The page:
To the shock of absolutely no one, the time Americans spend consuming digital media has finally passed the longtime time-suck champ, television. More and better content, and faster streaming services have made online video a behemoth in entertainment. However, growth of online video advertising is still being held back by a lack of understanding of today’s consumer, and the failure of the industry to embrace an “audience-first” strategy.
The television experience is being disrupted by second screens — phones and tablets — and so is consumer attention, as any parent can attest. Kids may be watching TV, but at the same time they’re on their iPads, and so are mom and dad. Family time and “must-see TV” has now evolved into multiscreen, cross-channel, always-on time for marketers.
However, we’re not seeing a proportionally large bump in online video ad revenue despite the changing times. Marketers keep running back to their first love, TV, even as viewership dips while online video watching soars. It’s a perplexing situation considering online video’s steady upward growth. The problem lies with the perception of online video viewership. Digital media has yet to see its “Super Bowl” appointment-viewing moment, with the concurrent ability to deliver 20 million eyeballs in a two-hour window.
There’s a higher level of complexity to online video and in assembling the audiences necessary to deliver scale competitive with broadcast. Marketers not willing to spend the time evaluating the landscape can find themselves defaulting to the safe and cozy television model of the 80s. What they don’t realize is how valuable the complexity of online video is – it’s an opportunity to target consumers more precisely, so long as they understand who’s watching, when they’re watching, and how they’re watching. The ability to leverage all that audience data is a critical advantage to online video.
The key to engaging the new generation of media consumers is in understanding their average day. The mediums and content types that they consume is just the first step to marketing to them. You have to understand that there’s a rhyme, reason and a rhythm in their transitions across platforms. They’re not random jumps. They’re conscious, trackable patterns of behavior, and they should change marketing strategy. Consumers are watching a remarkable amount of video online and they’re doing it on their schedule, where and how they want.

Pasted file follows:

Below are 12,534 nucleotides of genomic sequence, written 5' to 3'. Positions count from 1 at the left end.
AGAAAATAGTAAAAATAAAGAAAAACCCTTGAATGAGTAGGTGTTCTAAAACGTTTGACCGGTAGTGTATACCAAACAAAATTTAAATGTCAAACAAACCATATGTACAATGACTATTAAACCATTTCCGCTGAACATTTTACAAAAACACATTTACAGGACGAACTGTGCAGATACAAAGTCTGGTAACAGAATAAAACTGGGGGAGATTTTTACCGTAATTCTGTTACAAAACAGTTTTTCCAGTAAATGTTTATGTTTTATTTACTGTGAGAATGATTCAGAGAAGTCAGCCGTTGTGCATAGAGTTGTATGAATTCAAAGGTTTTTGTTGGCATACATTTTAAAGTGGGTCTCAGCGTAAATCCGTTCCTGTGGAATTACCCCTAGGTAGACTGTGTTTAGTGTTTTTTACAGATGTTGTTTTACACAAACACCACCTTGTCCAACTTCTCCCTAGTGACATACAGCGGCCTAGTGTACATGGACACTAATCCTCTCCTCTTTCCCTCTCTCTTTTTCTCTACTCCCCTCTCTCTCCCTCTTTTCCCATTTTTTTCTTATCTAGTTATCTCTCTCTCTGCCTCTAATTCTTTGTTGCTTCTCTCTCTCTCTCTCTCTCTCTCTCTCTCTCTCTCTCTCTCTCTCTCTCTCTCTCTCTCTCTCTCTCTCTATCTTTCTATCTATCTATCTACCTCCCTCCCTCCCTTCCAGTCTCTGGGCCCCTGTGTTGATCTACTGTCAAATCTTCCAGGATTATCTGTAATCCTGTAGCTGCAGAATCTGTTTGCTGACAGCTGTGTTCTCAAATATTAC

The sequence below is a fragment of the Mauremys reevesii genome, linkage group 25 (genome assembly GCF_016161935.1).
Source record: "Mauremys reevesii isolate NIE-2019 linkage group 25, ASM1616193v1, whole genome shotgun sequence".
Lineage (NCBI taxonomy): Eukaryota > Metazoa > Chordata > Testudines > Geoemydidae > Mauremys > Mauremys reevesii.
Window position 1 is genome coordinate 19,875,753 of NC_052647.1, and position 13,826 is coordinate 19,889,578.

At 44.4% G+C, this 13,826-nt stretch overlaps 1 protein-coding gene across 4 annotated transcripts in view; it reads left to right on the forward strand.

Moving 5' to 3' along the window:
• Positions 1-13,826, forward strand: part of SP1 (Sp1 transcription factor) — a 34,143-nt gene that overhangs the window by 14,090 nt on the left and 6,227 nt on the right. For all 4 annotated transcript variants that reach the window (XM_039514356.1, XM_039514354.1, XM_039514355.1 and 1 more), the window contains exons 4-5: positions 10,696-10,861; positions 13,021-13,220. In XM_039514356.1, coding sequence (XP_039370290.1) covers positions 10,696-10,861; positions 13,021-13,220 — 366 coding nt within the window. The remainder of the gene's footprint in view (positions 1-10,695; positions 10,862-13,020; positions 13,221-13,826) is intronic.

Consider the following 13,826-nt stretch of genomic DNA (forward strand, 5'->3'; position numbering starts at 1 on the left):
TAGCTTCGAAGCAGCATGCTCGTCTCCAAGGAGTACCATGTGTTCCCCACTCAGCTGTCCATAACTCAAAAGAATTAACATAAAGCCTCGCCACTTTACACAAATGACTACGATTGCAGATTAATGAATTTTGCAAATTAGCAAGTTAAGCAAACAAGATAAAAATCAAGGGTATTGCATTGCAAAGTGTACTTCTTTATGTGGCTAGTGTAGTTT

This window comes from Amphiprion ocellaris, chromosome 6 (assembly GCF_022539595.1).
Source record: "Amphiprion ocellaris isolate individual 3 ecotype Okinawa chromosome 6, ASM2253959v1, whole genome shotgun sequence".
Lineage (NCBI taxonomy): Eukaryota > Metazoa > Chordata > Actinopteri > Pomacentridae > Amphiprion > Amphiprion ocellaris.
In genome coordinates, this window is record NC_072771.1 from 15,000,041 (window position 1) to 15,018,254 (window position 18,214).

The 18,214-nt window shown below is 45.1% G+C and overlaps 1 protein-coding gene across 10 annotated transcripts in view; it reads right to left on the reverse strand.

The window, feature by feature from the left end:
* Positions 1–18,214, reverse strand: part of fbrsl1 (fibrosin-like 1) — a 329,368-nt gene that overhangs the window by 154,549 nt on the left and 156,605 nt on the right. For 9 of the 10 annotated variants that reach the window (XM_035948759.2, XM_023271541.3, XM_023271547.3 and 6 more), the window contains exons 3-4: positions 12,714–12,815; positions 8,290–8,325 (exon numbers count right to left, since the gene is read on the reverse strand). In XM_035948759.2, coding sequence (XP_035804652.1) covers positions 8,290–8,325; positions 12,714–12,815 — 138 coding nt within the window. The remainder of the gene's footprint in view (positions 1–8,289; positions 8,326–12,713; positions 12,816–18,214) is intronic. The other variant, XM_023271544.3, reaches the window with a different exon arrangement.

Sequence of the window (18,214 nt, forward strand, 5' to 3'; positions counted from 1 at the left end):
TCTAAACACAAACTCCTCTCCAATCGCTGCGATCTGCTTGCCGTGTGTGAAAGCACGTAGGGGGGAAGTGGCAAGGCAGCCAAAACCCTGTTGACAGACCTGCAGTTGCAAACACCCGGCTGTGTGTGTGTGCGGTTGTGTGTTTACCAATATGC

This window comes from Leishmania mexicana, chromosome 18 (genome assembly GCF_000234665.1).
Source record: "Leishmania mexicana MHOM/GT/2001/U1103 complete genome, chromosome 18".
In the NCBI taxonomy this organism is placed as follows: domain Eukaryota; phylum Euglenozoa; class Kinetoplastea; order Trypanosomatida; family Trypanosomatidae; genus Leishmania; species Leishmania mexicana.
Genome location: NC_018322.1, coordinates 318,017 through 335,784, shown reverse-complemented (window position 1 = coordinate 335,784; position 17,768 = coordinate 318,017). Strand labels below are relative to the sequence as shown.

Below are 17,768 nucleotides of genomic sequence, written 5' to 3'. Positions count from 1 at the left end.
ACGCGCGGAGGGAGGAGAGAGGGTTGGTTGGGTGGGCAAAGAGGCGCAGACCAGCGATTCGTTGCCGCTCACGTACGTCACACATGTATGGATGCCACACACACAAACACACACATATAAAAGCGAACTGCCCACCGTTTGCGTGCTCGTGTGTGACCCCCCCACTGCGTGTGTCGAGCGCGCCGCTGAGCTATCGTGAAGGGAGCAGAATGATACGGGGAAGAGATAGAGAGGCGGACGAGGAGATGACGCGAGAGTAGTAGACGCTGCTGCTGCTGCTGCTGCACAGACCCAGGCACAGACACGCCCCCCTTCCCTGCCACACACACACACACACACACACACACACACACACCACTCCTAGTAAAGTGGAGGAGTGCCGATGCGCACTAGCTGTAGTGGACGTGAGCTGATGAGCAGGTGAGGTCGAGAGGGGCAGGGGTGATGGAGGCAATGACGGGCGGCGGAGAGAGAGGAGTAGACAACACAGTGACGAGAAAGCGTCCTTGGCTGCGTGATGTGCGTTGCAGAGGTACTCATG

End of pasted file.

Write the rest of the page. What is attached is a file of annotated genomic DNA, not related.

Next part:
The traditional line of thought, one that’s survived and thrived for decades thanks to television’s dominance, is that knowing what programs are being watched and how much they are being watched are the most important factors to consider in targeting consumers – viz. millions of young parents are watching ‘Dr. Phil,’ so Pampers and Lowes commercials shower the daytime TV blocks. We now know that those young parents also watch an incredible amount of video online, and through the magic of the excellent first- and third-party data now available to the modern marketer, we know when they’re most likely to do it. We know much more about viewers than ever before: helping enable the dawn of the “audience era.” Audience-first thinking, driven by powerful data-mining technology, is creating efficiency for individual marketers and the industry at large.
Leveraging online video isn’t about preparing for the eventual dethroning of television. At the moment, television is doing just fine. It’s about recognizing that online video is an increasingly large part of consumers’ media diet, and that your audience-first strategy should drive marketing that is consumer-centric rather than device-centric.
Larry Shender is global director of video at Turn, a cloud marketing platform. He joined Turn from RichRelevance. He is a career-long digital veteran and was the first sales executive at Tremor Video. Larry helped start one of the earliest video adexchanges.
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